From the Rocky Mountains of Montana and Wyoming, three streams rise to form the headwaters of the Missouri River:
The Missouri River officially starts at the confluence of the Jefferson and Madison in Missouri Headwaters State Park near Three Forks, Montana, and is joined by the Gallatin a mile (1.6 km) downstream. The Missouri then passes through Canyon Ferry Lake, a reservoir west of the Big Belt Mountains. Issuing from the mountains near Cascade, the river flows northeast to the city of Great Falls, where it drops over the Great Falls of the Missouri, a series of five substantial waterfalls. It then winds east through a scenic region of canyons and badlands known as the Missouri Breaks, receiving the Marias River from the west then widening into the Fort Peck Lake reservoir a few miles above the confluence with the Musselshell River. Farther on, the river passes through the Fort Peck Dam, and immediately downstream, the Milk River joins from the north.
Flowing eastwards through the plains of eastern Montana, the Missouri receives the Poplar River from the north before crossing into North Dakota where the Yellowstone River, its greatest tributary by volume, joins from the southwest. At the confluence, the Yellowstone is actually the larger river.[n 1] The Missouri then meanders east past Williston and into Lake Sakakawea, the reservoir formed by Garrison Dam. Below the dam the Missouri receives the Knife River from the west and flows south to Bismarck, the capital of North Dakota, where the Heart River joins from the west. It slows into the Lake Oahe reservoir just before the Cannonball River confluence. While it continues south, eventually reaching Oahe Dam in South Dakota, the Grand, Moreau and Cheyenne Rivers all join the Missouri from the west.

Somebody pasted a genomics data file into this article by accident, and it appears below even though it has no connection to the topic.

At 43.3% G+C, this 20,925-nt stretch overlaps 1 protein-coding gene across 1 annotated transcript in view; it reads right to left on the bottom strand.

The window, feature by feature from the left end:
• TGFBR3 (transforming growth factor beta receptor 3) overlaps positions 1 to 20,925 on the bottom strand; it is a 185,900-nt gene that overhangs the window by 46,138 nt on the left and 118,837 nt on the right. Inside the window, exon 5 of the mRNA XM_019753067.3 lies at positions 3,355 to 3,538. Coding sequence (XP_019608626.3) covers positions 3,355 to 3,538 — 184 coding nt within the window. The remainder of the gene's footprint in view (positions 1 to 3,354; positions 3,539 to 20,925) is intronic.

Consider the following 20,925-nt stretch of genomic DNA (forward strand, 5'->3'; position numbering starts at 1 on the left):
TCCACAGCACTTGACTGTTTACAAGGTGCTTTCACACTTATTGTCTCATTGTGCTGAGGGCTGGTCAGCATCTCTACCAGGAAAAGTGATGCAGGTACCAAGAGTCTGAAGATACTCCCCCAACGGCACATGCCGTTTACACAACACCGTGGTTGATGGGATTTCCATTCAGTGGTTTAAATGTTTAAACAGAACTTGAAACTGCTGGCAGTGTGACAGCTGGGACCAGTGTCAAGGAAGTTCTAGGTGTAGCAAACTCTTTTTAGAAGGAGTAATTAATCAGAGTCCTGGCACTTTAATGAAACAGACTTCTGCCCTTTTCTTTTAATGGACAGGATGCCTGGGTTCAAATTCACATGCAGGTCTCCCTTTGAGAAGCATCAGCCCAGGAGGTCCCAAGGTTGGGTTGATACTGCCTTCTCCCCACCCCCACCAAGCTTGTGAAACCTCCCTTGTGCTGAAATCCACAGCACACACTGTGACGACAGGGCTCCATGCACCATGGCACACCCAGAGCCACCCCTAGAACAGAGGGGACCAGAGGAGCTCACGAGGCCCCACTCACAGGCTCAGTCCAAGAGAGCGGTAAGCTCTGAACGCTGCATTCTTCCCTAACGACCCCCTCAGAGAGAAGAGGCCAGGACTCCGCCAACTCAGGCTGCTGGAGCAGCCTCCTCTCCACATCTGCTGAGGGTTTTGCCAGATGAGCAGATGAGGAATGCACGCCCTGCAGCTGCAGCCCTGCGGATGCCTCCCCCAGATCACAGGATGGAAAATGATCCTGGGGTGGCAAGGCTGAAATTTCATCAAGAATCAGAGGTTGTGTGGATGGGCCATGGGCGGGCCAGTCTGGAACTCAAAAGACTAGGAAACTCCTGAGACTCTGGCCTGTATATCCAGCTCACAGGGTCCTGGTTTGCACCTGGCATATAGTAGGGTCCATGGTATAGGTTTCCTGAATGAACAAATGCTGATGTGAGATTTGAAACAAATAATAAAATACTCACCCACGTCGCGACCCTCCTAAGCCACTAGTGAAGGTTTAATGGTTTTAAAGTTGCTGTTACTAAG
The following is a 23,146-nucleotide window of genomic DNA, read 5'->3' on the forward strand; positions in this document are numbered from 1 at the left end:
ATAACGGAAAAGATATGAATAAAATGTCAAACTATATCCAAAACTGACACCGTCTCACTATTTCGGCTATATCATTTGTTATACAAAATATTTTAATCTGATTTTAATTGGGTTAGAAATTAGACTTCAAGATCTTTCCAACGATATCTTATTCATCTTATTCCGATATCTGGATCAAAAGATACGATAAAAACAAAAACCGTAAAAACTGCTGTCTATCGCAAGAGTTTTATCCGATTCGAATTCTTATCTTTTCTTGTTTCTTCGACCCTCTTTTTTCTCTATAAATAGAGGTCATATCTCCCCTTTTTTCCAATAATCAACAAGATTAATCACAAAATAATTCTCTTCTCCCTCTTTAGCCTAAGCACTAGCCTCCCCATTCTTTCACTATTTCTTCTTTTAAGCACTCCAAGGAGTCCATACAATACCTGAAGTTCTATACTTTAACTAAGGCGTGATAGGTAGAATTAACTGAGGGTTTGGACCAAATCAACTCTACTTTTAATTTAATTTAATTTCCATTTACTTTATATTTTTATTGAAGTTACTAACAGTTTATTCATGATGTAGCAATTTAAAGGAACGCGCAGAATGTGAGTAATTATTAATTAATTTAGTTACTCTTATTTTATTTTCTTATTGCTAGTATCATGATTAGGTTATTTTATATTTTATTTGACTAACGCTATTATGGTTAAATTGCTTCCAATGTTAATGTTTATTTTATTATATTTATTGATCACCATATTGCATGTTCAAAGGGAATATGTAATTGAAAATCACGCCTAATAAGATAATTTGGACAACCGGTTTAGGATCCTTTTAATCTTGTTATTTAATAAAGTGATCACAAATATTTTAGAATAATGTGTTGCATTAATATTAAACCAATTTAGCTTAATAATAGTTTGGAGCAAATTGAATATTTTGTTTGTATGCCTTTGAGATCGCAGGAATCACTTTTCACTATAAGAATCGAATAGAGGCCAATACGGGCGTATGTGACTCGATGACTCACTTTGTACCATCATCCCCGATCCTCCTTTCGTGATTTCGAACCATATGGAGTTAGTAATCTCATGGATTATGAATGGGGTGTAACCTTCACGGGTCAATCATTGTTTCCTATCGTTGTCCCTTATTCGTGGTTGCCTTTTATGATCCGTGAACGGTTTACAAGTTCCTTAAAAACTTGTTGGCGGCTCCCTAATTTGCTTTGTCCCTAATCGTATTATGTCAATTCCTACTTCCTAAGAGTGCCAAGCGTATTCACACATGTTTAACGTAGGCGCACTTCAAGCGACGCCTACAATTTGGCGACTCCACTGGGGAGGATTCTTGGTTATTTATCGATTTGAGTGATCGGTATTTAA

The Missouri makes a bend to the southeast as it winds through the Great Plains, receiving the Niobrara River and many smaller tributaries from the southwest. It then proceeds to form the boundary of South Dakota and Nebraska, then after being joined by the James River from the north, forms the Iowa–Nebraska boundary. At Sioux City the Big Sioux River comes in from the north. The Missouri flows south to the city of Omaha where it receives its longest tributary, the Platte River, from the west. Downstream, it begins to define the Nebraska–Missouri border, then flows between Missouri and Kansas. The Missouri swings east at Kansas City, where the Kansas River enters from the west, and so on into north-central Missouri. To the east of Kansas City, the Missouri receives, on the left side, the Grand River. It passes south of Columbia and receives the Osage and Gasconade Rivers from the south downstream of Jefferson City. The river then rounds the northern side of St. Louis to join the Mississippi River on the border between Missouri and Illinois.